University of Cambridge > > Isaac Newton Institute Seminar Series > Active nematics on surfaces: from droplet motility and scission to active wetting

Active nematics on surfaces: from droplet motility and scission to active wetting

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SPLW01 - Building a bridge between non-equilibrium statistical physics and biology

We consider the dynamics of active nematics droplets on surfaces, based on the continuum hydrodynamic theory. We investigate a wide range of dynamical regimes as a function of the activity and droplet size on surfaces characterized by strong anchoring and a range of equilibrium contact angles. The activity was found to control a variety of dynamical regimes, including the self-propulsion of droplets on surfaces, scission, active wetting and droplet evaporation. Furthermore, we found that on a given surface (characterized by the anchoring and the equilibrium contact angle) the dynamical regimes may be controlled by the active capillary number of suspended droplets. We also found that the active nematics concentration of the droplets varies with the activity, affecting the wetting behaviour weakly but ultimately driving droplet evaporation. Our analysis provides a global description of a wide range of dynamical regimes reported for active nematics droplets and suggests a unified description of droplets on surfaces. We discuss the key role of the finite size of the droplets and comment on the suppression of these regimes in the infinite size limit, where the active nematics is turbulent at any degree of activity.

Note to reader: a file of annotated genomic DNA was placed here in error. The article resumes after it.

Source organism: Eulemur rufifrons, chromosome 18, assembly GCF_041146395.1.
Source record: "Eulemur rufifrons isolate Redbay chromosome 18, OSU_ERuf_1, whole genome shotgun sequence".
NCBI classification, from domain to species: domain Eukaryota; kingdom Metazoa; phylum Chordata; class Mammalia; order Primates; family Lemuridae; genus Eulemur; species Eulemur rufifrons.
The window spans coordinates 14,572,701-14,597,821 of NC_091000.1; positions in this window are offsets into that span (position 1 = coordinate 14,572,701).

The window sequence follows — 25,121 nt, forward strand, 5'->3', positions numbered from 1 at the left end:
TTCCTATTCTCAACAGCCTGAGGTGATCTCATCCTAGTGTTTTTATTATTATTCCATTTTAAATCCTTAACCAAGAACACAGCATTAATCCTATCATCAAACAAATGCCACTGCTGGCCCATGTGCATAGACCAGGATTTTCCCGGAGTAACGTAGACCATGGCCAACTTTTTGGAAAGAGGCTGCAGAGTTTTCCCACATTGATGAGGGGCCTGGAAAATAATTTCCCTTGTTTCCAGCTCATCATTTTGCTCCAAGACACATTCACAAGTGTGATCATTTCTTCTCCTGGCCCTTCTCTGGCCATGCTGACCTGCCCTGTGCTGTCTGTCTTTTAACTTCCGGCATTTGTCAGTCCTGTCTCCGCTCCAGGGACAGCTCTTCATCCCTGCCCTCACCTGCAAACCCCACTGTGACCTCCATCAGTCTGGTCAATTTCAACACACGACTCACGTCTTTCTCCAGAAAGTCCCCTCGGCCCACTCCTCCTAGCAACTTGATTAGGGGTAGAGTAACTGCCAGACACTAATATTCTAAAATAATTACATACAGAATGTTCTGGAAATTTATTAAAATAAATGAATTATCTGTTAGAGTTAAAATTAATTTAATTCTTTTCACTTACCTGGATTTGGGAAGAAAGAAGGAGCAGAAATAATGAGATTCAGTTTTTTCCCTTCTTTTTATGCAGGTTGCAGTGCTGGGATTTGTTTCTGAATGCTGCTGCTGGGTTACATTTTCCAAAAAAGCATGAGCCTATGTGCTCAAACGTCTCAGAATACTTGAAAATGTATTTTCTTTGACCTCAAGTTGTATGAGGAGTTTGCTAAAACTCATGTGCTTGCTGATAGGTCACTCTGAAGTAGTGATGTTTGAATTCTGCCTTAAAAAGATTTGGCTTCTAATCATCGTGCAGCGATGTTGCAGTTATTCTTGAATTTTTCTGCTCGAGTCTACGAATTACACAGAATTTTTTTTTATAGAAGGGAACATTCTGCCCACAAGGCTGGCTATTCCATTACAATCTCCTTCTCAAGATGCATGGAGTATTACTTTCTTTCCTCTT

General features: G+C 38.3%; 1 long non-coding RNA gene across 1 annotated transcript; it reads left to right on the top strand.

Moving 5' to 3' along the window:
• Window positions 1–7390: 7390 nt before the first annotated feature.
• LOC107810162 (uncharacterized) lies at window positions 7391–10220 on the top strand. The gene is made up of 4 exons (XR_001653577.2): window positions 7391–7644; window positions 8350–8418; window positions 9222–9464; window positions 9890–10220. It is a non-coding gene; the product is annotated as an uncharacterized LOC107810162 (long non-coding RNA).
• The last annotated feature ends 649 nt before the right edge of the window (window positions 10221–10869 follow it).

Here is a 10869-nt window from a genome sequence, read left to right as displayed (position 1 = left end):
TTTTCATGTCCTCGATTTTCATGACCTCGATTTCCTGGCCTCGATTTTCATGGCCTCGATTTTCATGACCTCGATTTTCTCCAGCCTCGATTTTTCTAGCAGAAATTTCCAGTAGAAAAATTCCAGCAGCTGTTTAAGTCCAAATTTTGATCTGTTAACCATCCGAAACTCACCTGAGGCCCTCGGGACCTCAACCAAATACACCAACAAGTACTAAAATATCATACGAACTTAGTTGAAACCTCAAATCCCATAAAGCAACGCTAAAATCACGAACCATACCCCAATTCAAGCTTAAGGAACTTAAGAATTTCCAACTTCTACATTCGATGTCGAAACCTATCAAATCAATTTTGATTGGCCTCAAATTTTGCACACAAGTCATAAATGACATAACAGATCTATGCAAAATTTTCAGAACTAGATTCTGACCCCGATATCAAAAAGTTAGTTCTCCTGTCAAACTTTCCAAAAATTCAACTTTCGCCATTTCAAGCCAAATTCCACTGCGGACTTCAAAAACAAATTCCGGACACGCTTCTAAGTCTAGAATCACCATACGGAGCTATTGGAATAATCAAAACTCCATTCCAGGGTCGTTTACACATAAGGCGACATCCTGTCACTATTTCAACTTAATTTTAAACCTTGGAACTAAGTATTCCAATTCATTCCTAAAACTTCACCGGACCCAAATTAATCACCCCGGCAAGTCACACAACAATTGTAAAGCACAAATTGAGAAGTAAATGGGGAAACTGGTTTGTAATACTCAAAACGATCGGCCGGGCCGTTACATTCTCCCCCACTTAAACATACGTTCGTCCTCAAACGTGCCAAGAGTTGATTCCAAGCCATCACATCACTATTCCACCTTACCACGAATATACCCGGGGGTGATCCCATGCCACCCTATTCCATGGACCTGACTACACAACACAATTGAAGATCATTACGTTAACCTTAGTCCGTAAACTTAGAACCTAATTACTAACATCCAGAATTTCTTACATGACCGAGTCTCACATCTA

This talk is part of the Isaac Newton Institute Seminar Series series.

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